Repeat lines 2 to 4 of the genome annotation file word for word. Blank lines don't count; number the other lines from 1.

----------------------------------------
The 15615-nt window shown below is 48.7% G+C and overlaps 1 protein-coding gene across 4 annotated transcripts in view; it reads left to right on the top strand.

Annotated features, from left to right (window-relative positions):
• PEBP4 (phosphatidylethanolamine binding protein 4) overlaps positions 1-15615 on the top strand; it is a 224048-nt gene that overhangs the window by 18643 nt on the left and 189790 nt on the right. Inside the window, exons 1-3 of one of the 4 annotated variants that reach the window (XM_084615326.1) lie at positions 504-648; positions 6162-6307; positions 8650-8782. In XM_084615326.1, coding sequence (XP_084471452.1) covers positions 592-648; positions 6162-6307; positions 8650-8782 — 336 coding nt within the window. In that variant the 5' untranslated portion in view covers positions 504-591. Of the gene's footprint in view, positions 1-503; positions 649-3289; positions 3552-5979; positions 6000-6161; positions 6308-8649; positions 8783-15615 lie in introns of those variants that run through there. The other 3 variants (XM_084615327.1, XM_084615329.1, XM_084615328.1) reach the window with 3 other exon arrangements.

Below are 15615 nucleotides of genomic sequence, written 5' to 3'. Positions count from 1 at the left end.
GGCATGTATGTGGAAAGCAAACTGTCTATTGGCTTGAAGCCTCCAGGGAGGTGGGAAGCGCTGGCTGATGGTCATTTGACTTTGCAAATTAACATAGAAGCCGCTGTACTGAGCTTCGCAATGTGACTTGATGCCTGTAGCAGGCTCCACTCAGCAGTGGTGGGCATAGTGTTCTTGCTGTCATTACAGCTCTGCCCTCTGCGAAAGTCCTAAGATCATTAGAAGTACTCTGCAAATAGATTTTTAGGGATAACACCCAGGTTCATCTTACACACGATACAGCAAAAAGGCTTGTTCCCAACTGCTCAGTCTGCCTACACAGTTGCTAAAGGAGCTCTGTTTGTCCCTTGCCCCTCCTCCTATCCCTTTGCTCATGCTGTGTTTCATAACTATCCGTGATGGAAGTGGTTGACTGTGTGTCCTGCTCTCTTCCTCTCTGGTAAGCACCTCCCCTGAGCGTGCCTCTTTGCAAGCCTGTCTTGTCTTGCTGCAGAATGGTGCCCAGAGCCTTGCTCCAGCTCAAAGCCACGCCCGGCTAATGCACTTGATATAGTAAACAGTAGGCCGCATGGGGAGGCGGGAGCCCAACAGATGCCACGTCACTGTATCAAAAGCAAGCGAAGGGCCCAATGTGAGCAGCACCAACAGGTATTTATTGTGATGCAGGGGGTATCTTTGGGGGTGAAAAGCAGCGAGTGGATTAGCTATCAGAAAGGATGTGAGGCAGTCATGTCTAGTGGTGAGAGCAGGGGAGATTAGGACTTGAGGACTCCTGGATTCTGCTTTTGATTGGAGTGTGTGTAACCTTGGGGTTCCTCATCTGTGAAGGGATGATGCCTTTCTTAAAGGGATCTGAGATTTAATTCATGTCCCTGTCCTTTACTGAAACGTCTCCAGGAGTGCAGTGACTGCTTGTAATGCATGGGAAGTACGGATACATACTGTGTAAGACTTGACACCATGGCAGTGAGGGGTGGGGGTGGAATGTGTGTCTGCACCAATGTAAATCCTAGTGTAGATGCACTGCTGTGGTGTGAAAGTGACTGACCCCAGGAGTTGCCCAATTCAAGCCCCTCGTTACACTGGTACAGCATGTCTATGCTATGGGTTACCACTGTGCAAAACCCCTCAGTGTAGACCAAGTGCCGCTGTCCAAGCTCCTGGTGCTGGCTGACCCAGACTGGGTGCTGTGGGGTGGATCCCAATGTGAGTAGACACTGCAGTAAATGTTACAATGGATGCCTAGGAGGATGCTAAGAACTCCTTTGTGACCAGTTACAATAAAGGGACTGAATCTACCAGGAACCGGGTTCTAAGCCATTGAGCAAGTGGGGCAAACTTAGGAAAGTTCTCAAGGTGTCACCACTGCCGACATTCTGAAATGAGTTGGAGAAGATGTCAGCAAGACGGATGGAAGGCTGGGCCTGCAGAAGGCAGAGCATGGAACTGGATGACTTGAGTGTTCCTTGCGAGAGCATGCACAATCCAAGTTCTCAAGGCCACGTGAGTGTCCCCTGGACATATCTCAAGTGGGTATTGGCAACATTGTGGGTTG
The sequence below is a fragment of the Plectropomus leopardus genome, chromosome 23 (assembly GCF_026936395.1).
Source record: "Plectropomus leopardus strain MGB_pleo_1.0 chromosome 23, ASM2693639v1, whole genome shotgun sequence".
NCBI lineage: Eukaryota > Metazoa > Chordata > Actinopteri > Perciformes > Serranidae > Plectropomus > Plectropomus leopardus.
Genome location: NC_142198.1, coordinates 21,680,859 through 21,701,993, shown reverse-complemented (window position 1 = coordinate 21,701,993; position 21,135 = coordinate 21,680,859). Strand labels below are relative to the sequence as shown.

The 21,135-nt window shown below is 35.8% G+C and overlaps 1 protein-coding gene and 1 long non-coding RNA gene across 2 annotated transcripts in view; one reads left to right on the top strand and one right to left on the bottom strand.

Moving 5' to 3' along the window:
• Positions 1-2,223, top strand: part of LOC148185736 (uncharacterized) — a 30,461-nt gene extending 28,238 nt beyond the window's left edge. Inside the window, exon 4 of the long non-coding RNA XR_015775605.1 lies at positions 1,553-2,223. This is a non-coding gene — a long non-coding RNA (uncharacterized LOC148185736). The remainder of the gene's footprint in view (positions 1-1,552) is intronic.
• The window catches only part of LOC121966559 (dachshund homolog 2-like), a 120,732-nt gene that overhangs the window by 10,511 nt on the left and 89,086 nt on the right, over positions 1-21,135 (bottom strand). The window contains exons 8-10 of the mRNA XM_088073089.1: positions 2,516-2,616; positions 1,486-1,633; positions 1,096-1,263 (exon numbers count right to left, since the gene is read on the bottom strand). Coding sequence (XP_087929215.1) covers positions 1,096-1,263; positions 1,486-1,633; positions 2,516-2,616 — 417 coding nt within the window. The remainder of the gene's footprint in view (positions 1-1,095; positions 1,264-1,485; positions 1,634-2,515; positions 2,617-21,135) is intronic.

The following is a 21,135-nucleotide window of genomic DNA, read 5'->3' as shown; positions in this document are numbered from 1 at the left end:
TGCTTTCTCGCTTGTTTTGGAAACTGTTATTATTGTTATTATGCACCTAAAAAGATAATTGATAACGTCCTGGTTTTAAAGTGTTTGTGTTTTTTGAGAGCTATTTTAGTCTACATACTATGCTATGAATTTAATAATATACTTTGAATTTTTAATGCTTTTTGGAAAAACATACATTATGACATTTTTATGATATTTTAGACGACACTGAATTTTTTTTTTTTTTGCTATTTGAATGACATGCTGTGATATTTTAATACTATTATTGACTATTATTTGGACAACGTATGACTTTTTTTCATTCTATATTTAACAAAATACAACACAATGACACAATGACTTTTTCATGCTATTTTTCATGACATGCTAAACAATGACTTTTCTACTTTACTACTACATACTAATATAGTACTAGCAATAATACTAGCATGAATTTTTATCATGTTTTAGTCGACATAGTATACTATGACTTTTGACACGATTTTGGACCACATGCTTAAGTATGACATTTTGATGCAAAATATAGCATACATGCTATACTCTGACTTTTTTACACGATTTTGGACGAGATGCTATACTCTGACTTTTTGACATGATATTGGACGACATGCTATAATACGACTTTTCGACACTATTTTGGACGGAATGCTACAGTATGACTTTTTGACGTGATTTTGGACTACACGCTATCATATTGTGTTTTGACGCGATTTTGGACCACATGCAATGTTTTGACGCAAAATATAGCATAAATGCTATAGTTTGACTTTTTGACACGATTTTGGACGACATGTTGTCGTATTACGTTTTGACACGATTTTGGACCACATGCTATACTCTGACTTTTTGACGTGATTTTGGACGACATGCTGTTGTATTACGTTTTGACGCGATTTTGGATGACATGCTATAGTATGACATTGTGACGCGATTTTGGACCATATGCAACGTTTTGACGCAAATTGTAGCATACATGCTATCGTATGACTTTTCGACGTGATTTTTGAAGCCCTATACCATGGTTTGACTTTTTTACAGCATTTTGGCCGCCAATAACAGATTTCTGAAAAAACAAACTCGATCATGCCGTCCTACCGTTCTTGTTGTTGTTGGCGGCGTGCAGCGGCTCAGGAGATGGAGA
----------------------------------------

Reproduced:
Annotated features, from left to right (window-relative positions):
• PEBP4 (phosphatidylethanolamine binding protein 4) overlaps positions 1-15615 on the top strand; it is a 224048-nt gene that overhangs the window by 18643 nt on the left and 189790 nt on the right. Inside the window, exons 1-3 of one of the 4 annotated variants that reach the window (XM_084615326.1) lie at positions 504-648; positions 6162-6307; positions 8650-8782. In XM_084615326.1, coding sequence (XP_084471452.1) covers positions 592-648; positions 6162-6307; positions 8650-8782 — 336 coding nt within the window. In that variant the 5' untranslated portion in view covers positions 504-591. Of the gene's footprint in view, positions 1-503; positions 649-3289; positions 3552-5979; positions 6000-6161; positions 6308-8649; positions 8783-15615 lie in introns of those variants that run through there. The other 3 variants (XM_084615327.1, XM_084615329.1, XM_084615328.1) reach the window with 3 other exon arrangements.

Below are 15615 nucleotides of genomic sequence, written 5' to 3'. Positions count from 1 at the left end.